In this issue

Issue 100

Fire - finding the best prescription
The way Australian forests' burn has changed in the past 200 years. Researchers are studying what impact such changes have on forest ecology.
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Test of time and tide
CSIRO has been involved in long-term studies of oceans and the marine environment. These studies include detection of ocean movements, research into microalgae pigments, discovery of the northern prawn fishery, and the tracking of bluefin tuna.
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Unravelling the mysteries of land and sea
Graeme O'Neill recalls advances and challenges in environmental science that Ecos has chronicled in its first 25 years.
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Healing the Derwent's murky blues
In 1974, the people of Hobart, Tas, were told the Derwent was the most polluted river in the world. Polluting practices have been curtailed since then, but much of the contamination remains buried in the river sediments. An integrated management program offers the next step towards restoration.
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Taking the air
In 1999, scientists converged on the Cape Grim Baseline Air Pollution Station, Tas, to take part in SOAPEX, the southern hemisphere's largest investigation of atmospheric photochemistry. During the six week experiment, air measurements were taken from land, sea and air. The aim was to study what happens when light shines on the atmosphere boundary layer above the ocean, the area in which gases are mixed. The study yielded a catalogue of chemicals involved in photochemical reactions in unpolluted air and will lead to significant advances in the understanding of key atmospheric processes.
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Did anyone mention the environment?
The environment has come and gone as an issue in recent years. While it is an issue that regularly scores well in polls to identify public perceptions of matters for concern, it is not high on any political agendas.
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Clean skies ahead
An overview of past and present CSIRO air pollution research - such as the Lagrangian Atmospheric Dispersion Model (LADM) modelling system and the Australian Air Quality Forecasting System.
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Making plantations the growth industry
Scientific developments in recent years have helped to make forestry more sustainable thanks to continuing advances in forest and plantation management practices. Ongoing research will further enhance the ability of forest managers to preserve biodiversity and other environmental values.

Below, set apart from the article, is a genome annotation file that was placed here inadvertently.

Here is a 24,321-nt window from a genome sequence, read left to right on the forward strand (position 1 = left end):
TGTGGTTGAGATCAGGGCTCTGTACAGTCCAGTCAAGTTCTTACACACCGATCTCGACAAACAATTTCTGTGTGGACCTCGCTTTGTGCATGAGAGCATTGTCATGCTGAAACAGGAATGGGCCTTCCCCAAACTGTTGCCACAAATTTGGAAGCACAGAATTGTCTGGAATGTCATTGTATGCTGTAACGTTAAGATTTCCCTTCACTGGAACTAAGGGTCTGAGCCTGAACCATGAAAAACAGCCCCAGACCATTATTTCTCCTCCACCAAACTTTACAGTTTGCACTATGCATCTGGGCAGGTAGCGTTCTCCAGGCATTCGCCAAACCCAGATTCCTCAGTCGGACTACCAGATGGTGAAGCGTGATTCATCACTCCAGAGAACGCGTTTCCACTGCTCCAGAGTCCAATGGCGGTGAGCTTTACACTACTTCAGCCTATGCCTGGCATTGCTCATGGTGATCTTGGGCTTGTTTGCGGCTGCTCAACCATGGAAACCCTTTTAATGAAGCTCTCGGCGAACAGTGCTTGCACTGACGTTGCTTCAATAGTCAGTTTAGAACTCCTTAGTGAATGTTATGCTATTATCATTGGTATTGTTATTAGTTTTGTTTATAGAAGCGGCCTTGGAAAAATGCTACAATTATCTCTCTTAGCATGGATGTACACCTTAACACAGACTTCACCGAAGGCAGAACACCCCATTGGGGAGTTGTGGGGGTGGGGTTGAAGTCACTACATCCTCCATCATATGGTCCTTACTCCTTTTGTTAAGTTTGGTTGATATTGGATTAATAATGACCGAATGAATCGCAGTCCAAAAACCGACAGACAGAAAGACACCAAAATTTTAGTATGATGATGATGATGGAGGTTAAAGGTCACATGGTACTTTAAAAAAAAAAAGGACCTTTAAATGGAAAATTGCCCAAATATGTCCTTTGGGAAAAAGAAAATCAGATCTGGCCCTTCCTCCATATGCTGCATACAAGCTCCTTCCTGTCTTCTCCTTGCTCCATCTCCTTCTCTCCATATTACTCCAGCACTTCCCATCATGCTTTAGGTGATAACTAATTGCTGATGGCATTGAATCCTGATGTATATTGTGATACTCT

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The water eaters
Australians are adopting an enlightened approach to water management. However, making up for past mistakes will require major shifts in food production and new respect for water catchments.
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Weeding out the enemy
Garden plants are the greatest source of introduced weed species. Genetic engineering techniques, such as the 'Terminator Gene' may play a role in reducing the risk of ornamental plants becoming weeds.
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Keeping our agents in control
Researchers are investigating the use of cochineal insects to control prickly pear, and plume moths to control horehound. It takes time to identify and select the natural enemies that will do most damage, and rigorous studies are conducted to determine whether control insects could have any impact on non-target species. Developing techniques for incorporating biological control into integrated weed management strategies is necessary to maximise the effectiveness of biocontrol agents.
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News from the frontline
CSIRO Entomology is involved in biological control projects for eight environmental weeds: St John's wort, horehound, Scotch broom, bitou bush (boneseed), arum lily, bridal creeper, water hyacinth and Mimosa pigra.
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Ecology takes on the human touch
CSIRO Wildlife and Ecology turned 50 in 1999 amid debate about funding directions that favour applied research. While some fear the loss of 'pure science', others say that people belong to ecological systems, and understanding and influencing their role is part of the challenge of ecological research. A wide range of the division's projects now demonstrate a greater engagement of the scientist with society. A consequence of this has been the identification of new issues requiring basic research.
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Slow change on the range
A long-term grazing experiment in semi-arid mulga woodlands near Lake Mere Station, NSW, indicates perennial grasses are critical for maintaining landscape function. In related research, researchers have been studying the proliferation of native shrubs that have been favoured by changes to the natural fire regime.
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